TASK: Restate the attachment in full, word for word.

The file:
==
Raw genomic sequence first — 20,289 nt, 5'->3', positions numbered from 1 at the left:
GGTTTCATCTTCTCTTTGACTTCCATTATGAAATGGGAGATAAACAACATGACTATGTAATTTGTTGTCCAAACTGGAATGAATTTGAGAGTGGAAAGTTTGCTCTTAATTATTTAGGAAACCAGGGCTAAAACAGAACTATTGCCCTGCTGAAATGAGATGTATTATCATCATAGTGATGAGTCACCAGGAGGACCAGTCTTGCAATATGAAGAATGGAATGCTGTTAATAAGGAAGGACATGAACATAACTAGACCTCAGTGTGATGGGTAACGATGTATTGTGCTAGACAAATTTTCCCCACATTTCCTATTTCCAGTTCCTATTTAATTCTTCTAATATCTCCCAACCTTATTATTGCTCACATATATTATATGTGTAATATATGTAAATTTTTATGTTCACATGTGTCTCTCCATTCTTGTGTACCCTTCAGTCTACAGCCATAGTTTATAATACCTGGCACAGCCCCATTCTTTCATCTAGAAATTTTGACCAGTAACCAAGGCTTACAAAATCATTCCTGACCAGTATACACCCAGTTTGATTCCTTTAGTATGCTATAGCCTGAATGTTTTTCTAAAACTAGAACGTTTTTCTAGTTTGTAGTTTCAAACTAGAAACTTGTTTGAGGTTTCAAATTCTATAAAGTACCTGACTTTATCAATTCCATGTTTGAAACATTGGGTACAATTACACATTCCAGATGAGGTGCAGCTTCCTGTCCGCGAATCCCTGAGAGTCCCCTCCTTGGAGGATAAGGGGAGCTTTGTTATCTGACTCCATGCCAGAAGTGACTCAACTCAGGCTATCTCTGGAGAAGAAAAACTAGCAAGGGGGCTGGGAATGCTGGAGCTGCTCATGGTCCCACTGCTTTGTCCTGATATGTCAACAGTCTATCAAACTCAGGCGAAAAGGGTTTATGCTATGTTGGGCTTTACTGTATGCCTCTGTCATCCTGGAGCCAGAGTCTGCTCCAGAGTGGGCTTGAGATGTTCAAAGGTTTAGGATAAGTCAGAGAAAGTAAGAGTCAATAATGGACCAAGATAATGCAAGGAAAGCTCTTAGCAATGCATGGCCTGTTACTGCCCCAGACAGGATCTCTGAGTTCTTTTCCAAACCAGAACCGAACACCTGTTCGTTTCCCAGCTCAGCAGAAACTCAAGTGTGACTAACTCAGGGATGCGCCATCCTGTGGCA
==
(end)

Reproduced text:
Raw genomic sequence first — 20,289 nt, 5'->3', positions numbered from 1 at the left:
GGTTTCATCTTCTCTTTGACTTCCATTATGAAATGGGAGATAAACAACATGACTATGTAATTTGTTGTCCAAACTGGAATGAATTTGAGAGTGGAAAGTTTGCTCTTAATTATTTAGGAAACCAGGGCTAAAACAGAACTATTGCCCTGCTGAAATGAGATGTATTATCATCATAGTGATGAGTCACCAGGAGGACCAGTCTTGCAATATGAAGAATGGAATGCTGTTAATAAGGAAGGACATGAACATAACTAGACCTCAGTGTGATGGGTAACGATGTATTGTGCTAGACAAATTTTCCCCACATTTCCTATTTCCAGTTCCTATTTAATTCTTCTAATATCTCCCAACCTTATTATTGCTCACATATATTATATGTGTAATATATGTAAATTTTTATGTTCACATGTGTCTCTCCATTCTTGTGTACCCTTCAGTCTACAGCCATAGTTTATAATACCTGGCACAGCCCCATTCTTTCATCTAGAAATTTTGACCAGTAACCAAGGCTTACAAAATCATTCCTGACCAGTATACACCCAGTTTGATTCCTTTAGTATGCTATAGCCTGAATGTTTTTCTAAAACTAGAACGTTTTTCTAGTTTGTAGTTTCAAACTAGAAACTTGTTTGAGGTTTCAAATTCTATAAAGTACCTGACTTTATCAATTCCATGTTTGAAACATTGGGTACAATTACACATTCCAGATGAGGTGCAGCTTCCTGTCCGCGAATCCCTGAGAGTCCCCTCCTTGGAGGATAAGGGGAGCTTTGTTATCTGACTCCATGCCAGAAGTGACTCAACTCAGGCTATCTCTGGAGAAGAAAAACTAGCAAGGGGGCTGGGAATGCTGGAGCTGCTCATGGTCCCACTGCTTTGTCCTGATATGTCAACAGTCTATCAAACTCAGGCGAAAAGGGTTTATGCTATGTTGGGCTTTACTGTATGCCTCTGTCATCCTGGAGCCAGAGTCTGCTCCAGAGTGGGCTTGAGATGTTCAAAGGTTTAGGATAAGTCAGAGAAAGTAAGAGTCAATAATGGACCAAGATAATGCAAGGAAAGCTCTTAGCAATGCATGGCCTGTTACTGCCCCAGACAGGATCTCTGAGTTCTTTTCCAAACCAGAACCGAACACCTGTTCGTTTCCCAGCTCAGCAGAAACTCAAGTGTGACTAACTCAGGGATGCGCCATCCTGTGGCA